“Juliette!” he murmured at last, as his soul went out to her in a passionate appeal for the first kiss.
A shudder seemed to go through her entire frame, her very lips turned white and cold, and he, not understanding, timorous, chivalrous and humble, thought that she was repelled by his ardour and frightened by a passion to which she was too pure to respond.
Nothing but that one word had been spoken—just her name, an appeal from a strong man, overmastered at last by his boundless love—and she, poor, stricken soul, who had so much loved, so deeply wronged him, shuddered at the thought af what she might have done, had Fate not helped her to save him.
Half ashamed of his passion, he bowed his dark head over her hands, and, once more forcing himself to be calm now, he kissed her finger-tips reverently.
When he looked up again the hard lines in her face had softened, and two tears were slowly trickling down her pale cheeks.
“Will you forgive me, madonna?” he said gently. “I am only a man and you are very beautiful. No—don’t take your little hands away. I am quite calm now, and know how one should speak to angels.”
Reason, justice, rectitude—everything was urging Juliette to close her ears to the words of love, spoken by the man whom she had betrayed. But who shall blame her for listening to the sweetest sound the ears of a woman can ever hear—the sound of the voice of the loved one in his first declaration of love?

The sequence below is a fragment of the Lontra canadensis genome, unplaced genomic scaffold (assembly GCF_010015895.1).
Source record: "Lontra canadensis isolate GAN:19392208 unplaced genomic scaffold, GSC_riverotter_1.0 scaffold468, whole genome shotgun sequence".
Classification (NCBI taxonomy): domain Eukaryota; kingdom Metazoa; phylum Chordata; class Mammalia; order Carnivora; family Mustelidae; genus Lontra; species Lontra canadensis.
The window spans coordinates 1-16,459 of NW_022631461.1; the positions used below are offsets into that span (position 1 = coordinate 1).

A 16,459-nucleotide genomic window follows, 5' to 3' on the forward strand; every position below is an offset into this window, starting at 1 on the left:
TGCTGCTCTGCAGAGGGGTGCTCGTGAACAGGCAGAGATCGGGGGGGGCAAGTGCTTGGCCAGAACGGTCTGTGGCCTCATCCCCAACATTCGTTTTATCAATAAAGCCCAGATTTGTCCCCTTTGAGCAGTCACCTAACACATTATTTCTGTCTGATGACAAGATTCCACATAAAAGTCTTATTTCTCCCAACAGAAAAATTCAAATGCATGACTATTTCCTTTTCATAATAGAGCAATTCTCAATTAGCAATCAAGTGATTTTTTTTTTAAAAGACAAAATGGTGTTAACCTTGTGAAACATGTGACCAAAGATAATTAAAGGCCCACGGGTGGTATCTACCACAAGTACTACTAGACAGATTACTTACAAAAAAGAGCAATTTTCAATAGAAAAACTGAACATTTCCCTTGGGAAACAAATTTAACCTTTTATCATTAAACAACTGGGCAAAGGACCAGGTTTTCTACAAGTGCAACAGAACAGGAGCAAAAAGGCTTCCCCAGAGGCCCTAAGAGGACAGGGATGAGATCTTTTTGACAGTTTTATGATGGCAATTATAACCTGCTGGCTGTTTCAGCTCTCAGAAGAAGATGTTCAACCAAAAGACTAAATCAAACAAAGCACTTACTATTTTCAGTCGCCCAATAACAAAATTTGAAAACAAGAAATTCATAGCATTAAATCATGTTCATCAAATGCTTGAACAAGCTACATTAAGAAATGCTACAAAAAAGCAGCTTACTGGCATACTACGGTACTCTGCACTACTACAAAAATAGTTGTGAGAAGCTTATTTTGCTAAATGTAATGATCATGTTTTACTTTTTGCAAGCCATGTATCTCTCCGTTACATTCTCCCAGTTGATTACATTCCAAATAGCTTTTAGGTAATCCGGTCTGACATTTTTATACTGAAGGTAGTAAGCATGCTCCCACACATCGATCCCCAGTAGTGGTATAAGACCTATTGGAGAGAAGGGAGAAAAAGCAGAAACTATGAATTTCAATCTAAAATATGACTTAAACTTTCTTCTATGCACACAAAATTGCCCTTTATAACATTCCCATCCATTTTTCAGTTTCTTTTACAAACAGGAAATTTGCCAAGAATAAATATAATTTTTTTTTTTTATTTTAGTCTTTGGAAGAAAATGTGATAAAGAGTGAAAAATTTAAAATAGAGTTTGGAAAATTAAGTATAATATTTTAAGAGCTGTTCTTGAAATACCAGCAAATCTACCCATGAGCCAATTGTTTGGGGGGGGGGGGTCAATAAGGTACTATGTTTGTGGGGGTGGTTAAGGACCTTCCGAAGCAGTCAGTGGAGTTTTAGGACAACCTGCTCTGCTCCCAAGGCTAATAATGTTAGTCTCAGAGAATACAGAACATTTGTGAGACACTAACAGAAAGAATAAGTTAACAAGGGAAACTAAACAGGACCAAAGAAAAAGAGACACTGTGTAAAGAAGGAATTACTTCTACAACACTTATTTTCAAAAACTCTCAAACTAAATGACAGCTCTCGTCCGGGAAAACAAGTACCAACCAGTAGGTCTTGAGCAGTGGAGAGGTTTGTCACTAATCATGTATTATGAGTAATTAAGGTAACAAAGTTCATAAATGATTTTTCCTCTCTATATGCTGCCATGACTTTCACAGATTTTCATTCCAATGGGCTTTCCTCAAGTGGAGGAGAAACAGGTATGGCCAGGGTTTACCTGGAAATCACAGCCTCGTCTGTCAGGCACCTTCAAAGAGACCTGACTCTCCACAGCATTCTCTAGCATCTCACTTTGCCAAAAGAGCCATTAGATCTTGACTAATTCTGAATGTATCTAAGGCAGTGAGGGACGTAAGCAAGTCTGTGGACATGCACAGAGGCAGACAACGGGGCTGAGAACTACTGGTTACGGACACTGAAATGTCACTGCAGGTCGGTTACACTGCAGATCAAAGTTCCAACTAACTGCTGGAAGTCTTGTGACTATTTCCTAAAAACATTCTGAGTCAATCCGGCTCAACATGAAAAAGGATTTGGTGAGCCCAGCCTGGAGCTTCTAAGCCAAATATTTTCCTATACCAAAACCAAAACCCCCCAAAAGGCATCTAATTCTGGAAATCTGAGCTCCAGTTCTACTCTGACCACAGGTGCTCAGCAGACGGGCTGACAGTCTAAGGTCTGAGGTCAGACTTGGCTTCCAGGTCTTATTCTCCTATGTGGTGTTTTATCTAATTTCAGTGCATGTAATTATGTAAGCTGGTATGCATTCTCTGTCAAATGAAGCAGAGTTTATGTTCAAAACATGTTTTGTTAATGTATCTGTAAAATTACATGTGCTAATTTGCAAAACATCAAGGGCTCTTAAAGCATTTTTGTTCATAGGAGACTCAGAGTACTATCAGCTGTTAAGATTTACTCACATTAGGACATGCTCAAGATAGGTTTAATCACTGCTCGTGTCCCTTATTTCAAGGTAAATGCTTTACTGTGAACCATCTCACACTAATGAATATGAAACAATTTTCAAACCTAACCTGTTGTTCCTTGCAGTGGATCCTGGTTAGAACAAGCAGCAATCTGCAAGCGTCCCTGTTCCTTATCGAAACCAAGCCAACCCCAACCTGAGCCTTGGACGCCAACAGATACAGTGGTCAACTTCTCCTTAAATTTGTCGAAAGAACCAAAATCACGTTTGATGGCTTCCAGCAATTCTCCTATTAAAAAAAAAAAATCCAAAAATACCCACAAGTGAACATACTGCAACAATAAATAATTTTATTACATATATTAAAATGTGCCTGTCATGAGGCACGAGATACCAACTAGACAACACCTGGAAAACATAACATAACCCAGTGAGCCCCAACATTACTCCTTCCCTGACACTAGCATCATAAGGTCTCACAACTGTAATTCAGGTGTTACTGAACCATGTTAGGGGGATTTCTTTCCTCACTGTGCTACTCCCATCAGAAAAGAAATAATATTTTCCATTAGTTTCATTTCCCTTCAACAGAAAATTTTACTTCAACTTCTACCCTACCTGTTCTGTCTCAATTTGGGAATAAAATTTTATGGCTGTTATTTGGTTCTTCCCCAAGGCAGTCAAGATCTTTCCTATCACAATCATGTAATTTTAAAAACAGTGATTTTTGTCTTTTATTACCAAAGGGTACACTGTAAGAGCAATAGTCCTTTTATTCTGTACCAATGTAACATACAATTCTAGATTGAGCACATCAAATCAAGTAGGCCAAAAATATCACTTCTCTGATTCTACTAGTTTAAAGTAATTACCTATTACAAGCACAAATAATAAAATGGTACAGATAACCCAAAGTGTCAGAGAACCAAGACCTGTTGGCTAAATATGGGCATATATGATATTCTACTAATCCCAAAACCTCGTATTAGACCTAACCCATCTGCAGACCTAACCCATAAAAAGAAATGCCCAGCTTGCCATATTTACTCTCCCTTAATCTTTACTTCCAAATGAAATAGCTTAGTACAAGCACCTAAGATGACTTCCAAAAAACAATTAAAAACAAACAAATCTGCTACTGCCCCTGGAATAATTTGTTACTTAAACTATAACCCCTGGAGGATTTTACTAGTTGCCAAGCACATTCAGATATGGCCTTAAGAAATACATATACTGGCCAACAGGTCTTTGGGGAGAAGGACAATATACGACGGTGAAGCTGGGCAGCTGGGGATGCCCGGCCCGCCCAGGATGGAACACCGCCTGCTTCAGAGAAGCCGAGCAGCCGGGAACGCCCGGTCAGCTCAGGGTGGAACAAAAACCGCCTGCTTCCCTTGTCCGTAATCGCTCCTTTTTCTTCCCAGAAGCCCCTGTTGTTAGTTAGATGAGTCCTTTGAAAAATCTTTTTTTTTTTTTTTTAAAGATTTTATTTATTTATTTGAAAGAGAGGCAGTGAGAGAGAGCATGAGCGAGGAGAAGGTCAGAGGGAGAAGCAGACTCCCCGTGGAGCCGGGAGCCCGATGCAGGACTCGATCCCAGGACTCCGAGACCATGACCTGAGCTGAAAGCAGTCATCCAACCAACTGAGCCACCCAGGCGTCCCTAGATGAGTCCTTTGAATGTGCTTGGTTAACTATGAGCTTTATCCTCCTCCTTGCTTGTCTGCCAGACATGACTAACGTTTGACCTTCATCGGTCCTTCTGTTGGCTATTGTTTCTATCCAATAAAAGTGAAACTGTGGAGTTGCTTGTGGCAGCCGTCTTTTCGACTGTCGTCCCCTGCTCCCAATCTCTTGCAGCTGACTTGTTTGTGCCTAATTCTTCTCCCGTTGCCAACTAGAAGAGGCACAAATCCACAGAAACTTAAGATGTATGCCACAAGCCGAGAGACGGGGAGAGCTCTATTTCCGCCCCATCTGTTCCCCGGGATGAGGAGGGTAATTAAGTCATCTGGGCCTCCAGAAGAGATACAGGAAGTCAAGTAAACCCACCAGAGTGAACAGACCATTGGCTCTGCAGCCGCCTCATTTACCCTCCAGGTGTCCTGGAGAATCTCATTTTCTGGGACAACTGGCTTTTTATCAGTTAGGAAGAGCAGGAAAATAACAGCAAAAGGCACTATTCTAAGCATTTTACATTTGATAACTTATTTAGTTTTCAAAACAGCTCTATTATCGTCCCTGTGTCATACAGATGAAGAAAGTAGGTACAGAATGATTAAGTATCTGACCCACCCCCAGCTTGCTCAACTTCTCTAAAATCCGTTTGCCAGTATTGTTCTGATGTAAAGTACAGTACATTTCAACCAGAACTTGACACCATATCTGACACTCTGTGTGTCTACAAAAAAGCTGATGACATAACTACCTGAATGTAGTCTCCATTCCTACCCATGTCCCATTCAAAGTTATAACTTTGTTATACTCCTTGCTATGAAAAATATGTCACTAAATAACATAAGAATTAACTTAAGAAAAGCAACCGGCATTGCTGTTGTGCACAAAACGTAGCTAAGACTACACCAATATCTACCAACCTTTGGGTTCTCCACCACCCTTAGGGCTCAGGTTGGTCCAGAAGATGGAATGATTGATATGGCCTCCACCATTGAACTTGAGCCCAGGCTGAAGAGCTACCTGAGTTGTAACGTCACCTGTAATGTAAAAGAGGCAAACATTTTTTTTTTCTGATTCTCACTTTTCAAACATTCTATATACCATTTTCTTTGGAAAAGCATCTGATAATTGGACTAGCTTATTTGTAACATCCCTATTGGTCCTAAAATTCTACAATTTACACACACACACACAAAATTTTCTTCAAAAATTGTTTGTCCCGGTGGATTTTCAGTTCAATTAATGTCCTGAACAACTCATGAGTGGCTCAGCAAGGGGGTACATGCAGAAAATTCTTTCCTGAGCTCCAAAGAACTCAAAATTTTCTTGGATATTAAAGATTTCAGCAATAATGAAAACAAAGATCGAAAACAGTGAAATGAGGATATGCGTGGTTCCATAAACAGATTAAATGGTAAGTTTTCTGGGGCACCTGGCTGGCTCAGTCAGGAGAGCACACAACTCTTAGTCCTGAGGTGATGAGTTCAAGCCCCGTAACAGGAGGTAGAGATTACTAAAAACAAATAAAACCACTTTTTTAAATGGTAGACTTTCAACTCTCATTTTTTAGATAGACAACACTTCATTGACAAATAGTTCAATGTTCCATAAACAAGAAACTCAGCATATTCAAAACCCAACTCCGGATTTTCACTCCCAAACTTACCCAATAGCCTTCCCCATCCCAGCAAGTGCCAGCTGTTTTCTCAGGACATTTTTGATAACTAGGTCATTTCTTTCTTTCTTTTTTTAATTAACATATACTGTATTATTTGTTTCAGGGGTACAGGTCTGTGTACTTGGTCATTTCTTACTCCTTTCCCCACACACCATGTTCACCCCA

She sat and listened, whilst he whispered to her those soft, endearing words, of which a strong man alone possesses the enchanting secret.
She sat and listened, whilst all around her was still. Madame Deroulede, at the farther end of the room, was softly muttering a few prayers.
They were all alone these two in the mad and beautiful world, which man has created for himself—the world of romance—that world more wonderful than any heaven, where only those may enter who have learned the sweet lesson of love. Deroulede roamed in it at will. He had created his own romance, wherein he was as a humble worshipper, spending his life in the service of his madonna.
And she too forgot the earth, forgot the reality, her oath, her crime and its punishment, and began to think that it was good to live, good to love, and good to have at her feet the one man in all the world whom she could fondly worship.
Who shall tell what he whispered? Enough that she listened and that she smiled; and he, seeing her smile, felt happy.
The opening and shutting of the door roused them both from their dreams.
Anne Mie, pale, trembling, with eyes looking wild and terrified, had glided into the room.
Deroulede had sprung to his feet. In a moment he had thrust his own happiness into the background at sight of the poor child’s obvious suffering. He went quickly towards her, and would have spoken to her, but she run past him up to Madame Deroulede, as if she were beside herself with some unexplainable terror.